Susannah Fullerton

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Literary lecturer and author Susannah Fullerton

Susannah Fullerton OAM, FRSN (born 1960) is a Canadian-born Australian author and literary historian. She has been president of the Jane Austen Society of Australia since 1996,[1] which is the largest literary society in Australia.[2][3] She is also patron of the Rudyard Kipling Society of Australia,[4] and patroness of The International Georgette Heyer Society.[5] Her subject matter includes Jane Austen, Charles Dickens, Anthony Trollope,[6] the Mitford family, Samuel Pepys, Vita Sackville-West, Oscar Wilde,[7] George Eliot,[8] the Romantic Poets,[9][10] and Shakespeare.


Born in Edmonton, Alberta, in 1960,[11] Fullerton moved with her family to New Zealand while still young. She was first introduced to Jane Austen when she was ten and her mother read Pride and Prejudice to her.[12] Fullerton has become a popular literary lecturer in Australia.[1][13] She has lectured at the Art Gallery of NSW,[14] the State Library of New South Wales, at libraries, schools and clubs. She is a registered speaker for Australia Decorative and Fine Arts Societies (ADFAS).[15] In the 2017 Queen's Birthday Honours List she received an Order of Australia Medal of the Order (OAM) for Services to Literature.[16] She has said Austen's writing remains popular because it "is still so relevant today".[17]

She was involved in getting the statue of Charles Dickens back into Centennial Park, New South Wales and, along with Miriam Margolyes, spoke at the unveiling of that statue.[18]


Fullerton's book, Jane Austen and Crime (2004), explores Austen's childhood fascination with crime and the way that crime and punishment affected her life.[19] Brief Encounters (2009) is a collection of writers' narratives of their travels through early colonized Australia, of which the Hectate's Australian Women's Book Review said was only lacking in women's voices.[20]

Fullerton's 2013 book, Celebrating Pride and Prejudice, describes the history and contemporary reception of Austen's book Pride and Prejudice.[21] Celebrating Pride and Prejudice also describes spin-offs of the original book and the reasons why Elizabeth Bennet and Mr. Darcy are such beloved characters.[22] Star Tribune praised the book for its use of illustrations which were "as much fun as the text."[21] The Sydney Morning Herald called Celebrating Pride and Prejudice "an intelligent and generous companion to Pride and Prejudice: its author and her era, characters, language, reception, adaptions, industry."[6]

Selected publications[edit]

  • Jane Austen – Antipodean Views. Wellington Lane, 2001 ISBN 9780908022168
  • Jane Austen and Crime. Jones Books, 2004 ISBN 9780958115827
  • Brief Encounters: Literary Travelers in Australia, 1836–1939. Pan Macmillan, 2009 ISBN 9781405039505
  • A Dance with Jane Austen: How a Novelist and her Characters went to the Ball. Frances Lincoln, 2012 ISBN 9780711232457
  • Happily Ever After: Celebrating Jane Austen's Pride and Prejudice. Frances Lincoln, 2013. Published in the USA as Celebrating Pride and Prejudice: 200 Years of Jane Austen's Masterpiece. Voyageur Press, 2013 ISBN 9780711233744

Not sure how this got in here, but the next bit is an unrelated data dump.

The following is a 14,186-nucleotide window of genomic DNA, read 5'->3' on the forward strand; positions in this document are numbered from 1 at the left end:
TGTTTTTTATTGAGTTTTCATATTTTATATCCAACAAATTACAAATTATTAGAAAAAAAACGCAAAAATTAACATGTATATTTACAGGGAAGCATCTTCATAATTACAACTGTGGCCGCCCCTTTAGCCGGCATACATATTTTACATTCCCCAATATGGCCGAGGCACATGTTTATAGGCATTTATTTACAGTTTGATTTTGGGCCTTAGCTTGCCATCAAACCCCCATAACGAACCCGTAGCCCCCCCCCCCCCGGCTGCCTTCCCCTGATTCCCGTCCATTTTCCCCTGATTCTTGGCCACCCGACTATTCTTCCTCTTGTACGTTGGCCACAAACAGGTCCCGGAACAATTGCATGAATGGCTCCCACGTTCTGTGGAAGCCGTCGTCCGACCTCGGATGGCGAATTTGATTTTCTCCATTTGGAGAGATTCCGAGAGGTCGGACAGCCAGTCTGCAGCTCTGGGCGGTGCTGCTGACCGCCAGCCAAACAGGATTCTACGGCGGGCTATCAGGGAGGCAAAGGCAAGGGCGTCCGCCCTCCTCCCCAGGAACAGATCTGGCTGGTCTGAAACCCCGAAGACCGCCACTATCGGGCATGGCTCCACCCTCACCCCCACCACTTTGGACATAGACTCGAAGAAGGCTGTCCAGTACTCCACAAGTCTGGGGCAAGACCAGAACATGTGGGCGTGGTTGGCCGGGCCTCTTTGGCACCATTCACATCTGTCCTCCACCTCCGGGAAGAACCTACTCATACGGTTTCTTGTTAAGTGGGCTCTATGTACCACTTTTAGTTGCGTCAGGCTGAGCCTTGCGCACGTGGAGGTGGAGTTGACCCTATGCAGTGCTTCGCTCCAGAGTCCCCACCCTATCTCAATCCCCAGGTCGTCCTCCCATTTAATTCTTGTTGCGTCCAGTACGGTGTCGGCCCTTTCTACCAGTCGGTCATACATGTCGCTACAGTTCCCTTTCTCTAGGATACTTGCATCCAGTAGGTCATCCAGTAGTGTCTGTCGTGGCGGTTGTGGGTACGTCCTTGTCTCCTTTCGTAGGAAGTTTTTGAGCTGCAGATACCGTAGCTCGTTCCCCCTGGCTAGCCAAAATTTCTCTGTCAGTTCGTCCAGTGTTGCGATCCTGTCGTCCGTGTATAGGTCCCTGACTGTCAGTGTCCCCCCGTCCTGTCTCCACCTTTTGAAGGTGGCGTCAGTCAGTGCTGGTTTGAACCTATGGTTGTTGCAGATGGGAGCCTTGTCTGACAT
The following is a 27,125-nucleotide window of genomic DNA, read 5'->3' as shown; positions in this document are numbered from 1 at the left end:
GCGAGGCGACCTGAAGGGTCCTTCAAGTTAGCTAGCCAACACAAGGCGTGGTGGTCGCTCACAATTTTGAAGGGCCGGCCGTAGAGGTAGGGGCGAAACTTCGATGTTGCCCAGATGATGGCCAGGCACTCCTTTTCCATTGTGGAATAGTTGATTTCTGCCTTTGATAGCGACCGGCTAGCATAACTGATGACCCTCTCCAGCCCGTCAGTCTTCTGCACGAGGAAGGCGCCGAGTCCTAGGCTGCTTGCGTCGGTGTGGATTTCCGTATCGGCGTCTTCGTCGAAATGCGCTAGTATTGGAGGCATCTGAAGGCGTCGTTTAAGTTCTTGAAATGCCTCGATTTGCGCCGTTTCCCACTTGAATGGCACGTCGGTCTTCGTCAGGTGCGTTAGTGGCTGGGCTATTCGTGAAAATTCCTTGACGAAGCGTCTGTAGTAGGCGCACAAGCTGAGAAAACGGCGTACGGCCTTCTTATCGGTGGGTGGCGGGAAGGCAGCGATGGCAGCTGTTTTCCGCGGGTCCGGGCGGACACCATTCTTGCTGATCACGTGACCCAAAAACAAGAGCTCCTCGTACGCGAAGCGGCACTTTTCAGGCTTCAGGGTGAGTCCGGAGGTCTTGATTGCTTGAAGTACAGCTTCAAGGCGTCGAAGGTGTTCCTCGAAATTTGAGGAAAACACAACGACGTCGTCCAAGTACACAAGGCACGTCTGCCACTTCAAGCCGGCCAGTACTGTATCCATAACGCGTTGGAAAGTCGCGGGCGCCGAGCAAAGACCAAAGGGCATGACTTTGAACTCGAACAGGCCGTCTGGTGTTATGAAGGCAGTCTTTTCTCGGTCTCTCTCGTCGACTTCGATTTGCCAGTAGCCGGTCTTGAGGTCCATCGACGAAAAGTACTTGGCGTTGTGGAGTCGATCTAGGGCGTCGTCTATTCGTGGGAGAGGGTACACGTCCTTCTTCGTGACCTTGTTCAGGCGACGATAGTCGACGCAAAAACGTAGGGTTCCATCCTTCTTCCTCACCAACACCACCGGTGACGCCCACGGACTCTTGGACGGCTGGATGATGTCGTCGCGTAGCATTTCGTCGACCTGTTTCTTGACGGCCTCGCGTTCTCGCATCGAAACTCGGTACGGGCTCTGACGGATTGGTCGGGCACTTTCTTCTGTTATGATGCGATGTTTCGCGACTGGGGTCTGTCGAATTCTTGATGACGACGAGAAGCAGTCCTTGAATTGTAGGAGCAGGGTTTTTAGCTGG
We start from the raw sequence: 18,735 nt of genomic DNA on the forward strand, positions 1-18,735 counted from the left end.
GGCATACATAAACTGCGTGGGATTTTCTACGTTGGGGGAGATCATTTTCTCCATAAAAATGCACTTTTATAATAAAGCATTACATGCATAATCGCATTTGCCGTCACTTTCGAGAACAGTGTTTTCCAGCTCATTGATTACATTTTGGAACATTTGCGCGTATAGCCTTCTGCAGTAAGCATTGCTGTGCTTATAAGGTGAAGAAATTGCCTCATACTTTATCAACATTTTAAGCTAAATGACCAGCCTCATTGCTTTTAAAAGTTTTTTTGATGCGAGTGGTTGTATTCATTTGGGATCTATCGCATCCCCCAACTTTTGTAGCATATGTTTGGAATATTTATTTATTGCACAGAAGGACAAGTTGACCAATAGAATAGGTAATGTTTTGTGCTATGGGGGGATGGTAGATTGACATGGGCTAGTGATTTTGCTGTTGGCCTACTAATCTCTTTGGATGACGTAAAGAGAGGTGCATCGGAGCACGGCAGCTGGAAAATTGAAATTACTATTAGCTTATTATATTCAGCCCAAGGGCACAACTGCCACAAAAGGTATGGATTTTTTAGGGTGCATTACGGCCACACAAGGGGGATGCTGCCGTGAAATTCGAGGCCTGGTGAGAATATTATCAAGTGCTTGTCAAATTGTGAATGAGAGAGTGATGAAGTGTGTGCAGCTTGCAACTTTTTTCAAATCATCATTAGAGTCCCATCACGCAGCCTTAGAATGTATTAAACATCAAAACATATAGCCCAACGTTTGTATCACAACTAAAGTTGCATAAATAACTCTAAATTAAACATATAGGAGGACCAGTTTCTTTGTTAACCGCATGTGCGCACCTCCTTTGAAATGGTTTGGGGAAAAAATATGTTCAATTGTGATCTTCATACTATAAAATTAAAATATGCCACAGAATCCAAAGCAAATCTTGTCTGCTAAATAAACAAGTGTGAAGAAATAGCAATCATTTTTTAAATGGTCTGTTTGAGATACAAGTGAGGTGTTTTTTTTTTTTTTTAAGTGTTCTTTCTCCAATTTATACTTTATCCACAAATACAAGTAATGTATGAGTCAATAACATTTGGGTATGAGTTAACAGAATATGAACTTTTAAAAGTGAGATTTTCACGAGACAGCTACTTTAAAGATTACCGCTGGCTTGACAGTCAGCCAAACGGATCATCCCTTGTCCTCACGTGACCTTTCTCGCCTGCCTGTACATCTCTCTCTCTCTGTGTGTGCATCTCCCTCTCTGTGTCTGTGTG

• Finding Katherine Mansfield. audio CD, Crimson Cats, 2009 ISBN 9780955875243
  • Poetry to Fill a Room. audio CD, 2016
  • Jane & I: A Tale of Austen Addiction. JASA, 2017 ISBN 9780646969435


  1. ^ a b "Susannah Fullerton". Baker & Taylor Author Biographies. 1. 4 January 2000 – via EBSCOhost.
  2. ^ Watts, David R. (June 2007). "The Rudyard Kipling Society of Australia". Kipling Journal. 81 (322): 9 – via EBSCOhost.
  3. ^ "The Jane Austen Society of Australia - Abbey Museum". Abbey Museum. 5 September 2016. Retrieved 22 August 2017.
  4. ^ Linda Morris, "Death does not become them", Sydney Morning Herald, 19 September 2014
  5. ^ "The International Heyer Society", retrieved 1 March 2021
  6. ^ a b Young, Damon (9 February 2013). "An Encyclopedia of Janeite Love". The Sydney Morning Herald. Retrieved 14 August 2017.
  7. ^ "Wednesday 24". The Sydney Morning Herald. 20 June 1998. Retrieved 14 August 2017 – via
  8. ^ "Talks". The Sydney Morning Herald. 25 March 1998. Retrieved 14 August 2017 – via
  9. ^ "Tuesday 4". The Sydney Morning Herald. 1 May 1999. Retrieved 14 August 2017 – via
  10. ^ "Tuesday 18". The Sydney Morning Herald. 15 July 2000. Retrieved 14 August 2017 – via
  11. ^ "Susannah Fullerton". Goodreads. Retrieved 22 August 2017.
  12. ^ Freeman, Jane (4 January 2000). "Austen Powers". The Sydney Morning Herald. Retrieved 14 August 2017 – via
  13. ^ "Working on the Jane Gang". The Sydney Morning Herald. 13 August 1999. Retrieved 14 August 2017 – via
  14. ^ Art Gallery of NSW, "O to be in England", March 2015
  15. ^ "Home – ADFAS". ADFAS.
  16. ^ "Queen's Birthday Honours list". Daily Telegraph. Retrieved 21 June 2017.
  17. ^ "Jane Austen: 200 years after death, the author's appeal reaches new heights in the 21st century". ABC Online. 18 June 2017. Retrieved 9 August 2017.
  18. ^ Charles Dickens Statue, Centennial Parklands retrieved 25 January 2016
  19. ^ Gardam, Jane (16 April 2005). "Darkness in the Background". The Spectator. Archived from the original on 22 August 2017. Retrieved 14 August 2017 – via HighBeam Research.
  20. ^ Woodhouse, Jena (July 2009). "A Very Masculine Sphere?". Hecate's Australian Women's Book Review. Archived from the original on 22 August 2017 – via HighBeam Research.
  21. ^ a b Tillotson, Kristin; Hertzel, Laurie (14 January 2013). "The Browser A Quick Look at Recent Releases". Star Tribune. Archived from the original on 15 November 2018. Retrieved 14 August 2017 – via HighBeam Research.
  22. ^ "Eileen's Bath War Book in Line for Prize". The Bath Chronicle. 24 January 2013. Archived from the original on 18 November 2018. Retrieved 14 August 2017 – via HighBeam Research.

External links[edit]